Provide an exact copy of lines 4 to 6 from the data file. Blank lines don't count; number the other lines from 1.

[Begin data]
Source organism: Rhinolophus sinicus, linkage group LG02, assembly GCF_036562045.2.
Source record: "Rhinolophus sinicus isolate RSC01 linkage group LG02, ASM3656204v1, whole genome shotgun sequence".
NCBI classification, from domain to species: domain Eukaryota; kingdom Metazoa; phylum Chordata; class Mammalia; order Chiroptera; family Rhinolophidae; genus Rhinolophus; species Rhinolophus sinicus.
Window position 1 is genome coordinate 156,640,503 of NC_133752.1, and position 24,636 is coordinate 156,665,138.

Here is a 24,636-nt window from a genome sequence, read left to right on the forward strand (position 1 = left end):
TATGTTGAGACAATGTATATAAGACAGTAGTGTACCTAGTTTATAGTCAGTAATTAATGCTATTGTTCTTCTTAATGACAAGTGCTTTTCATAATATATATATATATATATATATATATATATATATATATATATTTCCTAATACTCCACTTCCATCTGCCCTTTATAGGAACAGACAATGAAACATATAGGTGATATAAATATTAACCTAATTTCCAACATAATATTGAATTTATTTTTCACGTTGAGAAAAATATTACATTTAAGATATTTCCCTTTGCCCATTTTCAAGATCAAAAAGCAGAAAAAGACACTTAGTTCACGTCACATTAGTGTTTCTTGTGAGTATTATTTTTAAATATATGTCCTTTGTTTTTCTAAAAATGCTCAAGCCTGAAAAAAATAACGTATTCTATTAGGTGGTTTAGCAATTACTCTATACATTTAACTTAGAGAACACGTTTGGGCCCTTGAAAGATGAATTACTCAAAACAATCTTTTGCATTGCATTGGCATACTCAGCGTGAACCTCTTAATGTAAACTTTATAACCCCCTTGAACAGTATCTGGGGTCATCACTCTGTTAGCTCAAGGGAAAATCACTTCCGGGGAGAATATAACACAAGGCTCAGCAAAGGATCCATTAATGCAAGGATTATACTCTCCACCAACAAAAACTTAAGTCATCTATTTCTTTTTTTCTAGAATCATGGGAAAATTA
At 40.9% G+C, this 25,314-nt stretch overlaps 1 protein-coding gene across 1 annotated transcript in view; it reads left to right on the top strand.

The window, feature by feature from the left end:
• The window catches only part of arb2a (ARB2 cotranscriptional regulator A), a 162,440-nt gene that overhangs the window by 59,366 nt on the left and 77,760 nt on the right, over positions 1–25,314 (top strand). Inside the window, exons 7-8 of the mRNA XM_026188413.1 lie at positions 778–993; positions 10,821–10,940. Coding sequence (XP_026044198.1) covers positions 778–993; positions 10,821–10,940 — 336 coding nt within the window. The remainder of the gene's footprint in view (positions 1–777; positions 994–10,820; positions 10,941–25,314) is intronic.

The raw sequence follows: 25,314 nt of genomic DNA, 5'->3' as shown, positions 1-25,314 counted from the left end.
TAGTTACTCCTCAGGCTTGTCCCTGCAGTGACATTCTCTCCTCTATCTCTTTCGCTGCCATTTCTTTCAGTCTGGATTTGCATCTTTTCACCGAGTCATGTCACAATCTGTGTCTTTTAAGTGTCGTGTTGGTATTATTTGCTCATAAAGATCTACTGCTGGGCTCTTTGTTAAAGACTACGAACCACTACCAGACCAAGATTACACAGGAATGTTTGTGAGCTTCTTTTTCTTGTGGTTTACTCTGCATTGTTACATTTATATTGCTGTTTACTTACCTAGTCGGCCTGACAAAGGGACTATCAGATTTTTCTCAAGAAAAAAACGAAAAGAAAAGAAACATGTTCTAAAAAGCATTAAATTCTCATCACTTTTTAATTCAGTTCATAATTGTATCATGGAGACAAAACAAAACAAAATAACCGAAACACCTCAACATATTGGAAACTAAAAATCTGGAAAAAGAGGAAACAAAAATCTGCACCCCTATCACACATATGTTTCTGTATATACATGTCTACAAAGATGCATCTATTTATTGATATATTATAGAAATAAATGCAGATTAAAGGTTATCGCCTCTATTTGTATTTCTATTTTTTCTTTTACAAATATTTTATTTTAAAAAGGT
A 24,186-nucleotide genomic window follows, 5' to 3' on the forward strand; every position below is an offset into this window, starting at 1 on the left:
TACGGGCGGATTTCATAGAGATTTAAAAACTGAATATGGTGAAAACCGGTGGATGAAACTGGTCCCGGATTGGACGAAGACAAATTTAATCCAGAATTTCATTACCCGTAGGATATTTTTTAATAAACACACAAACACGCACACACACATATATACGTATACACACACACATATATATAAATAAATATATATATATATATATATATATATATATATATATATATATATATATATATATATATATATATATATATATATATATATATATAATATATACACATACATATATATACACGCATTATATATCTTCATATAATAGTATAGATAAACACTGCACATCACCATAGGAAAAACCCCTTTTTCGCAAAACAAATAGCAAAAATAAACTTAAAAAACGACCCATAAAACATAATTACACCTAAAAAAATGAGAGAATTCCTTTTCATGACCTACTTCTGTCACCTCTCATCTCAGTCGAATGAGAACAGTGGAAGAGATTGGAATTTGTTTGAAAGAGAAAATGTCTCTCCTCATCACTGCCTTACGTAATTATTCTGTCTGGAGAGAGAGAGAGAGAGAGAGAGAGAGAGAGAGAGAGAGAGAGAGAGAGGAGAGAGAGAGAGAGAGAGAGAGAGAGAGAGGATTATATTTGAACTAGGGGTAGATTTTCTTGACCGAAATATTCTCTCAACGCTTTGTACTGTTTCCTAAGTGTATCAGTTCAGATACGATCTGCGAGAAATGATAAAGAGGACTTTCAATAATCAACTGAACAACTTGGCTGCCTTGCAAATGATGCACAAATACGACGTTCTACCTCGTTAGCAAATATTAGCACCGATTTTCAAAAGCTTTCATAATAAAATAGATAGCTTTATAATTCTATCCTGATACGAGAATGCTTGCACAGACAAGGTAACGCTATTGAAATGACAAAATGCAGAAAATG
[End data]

Window position 1 is genome coordinate 156,640,503 of NC_133752.1, and position 24,636 is coordinate 156,665,138.

Here is a 24,636-nt window from a genome sequence, read left to right on the forward strand (position 1 = left end):
TATGTTGAGACAATGTATATAAGACAGTAGTGTACCTAGTTTATAGTCAGTAATTAATGCTATTGTTCTTCTTAATGACAAGTGCTTTTCATAATATATATATATATATATATATATATATATATATATATATATTTCCTAATACTCCACTTCCATCTGCCCTTTATAGGAACAGACAATGAAACATATAGGTGATATAAATATTAACCTAATTTCCAACATAATATTGAATTTATTTTTCACGTTGAGAAAAATATTACATTTAAGATATTTCCCTTTGCCCATTTTCAAGATCAAAAAGCAGAAAAAGACACTTAGTTCACGTCACATTAGTGTTTCTTGTGAGTATTATTTTTAAATATATGTCCTTTGTTTTTCTAAAAATGCTCAAGCCTGAAAAAAATAACGTATTCTATTAGGTGGTTTAGCAATTACTCTATACATTTAACTTAGAGAACACGTTTGGGCCCTTGAAAGATGAATTACTCAAAACAATCTTTTGCATTGCATTGGCATACTCAGCGTGAACCTCTTAATGTAAACTTTATAACCCCCTTGAACAGTATCTGGGGTCATCACTCTGTTAGCTCAAGGGAAAATCACTTCCGGGGAGAATATAACACAAGGCTCAGCAAAGGATCCATTAATGCAAGGATTATACTCTCCACCAACAAAAACTTAAGTCATCTATTTCTTTTTTTCTAGAATCATGGGAAAATTA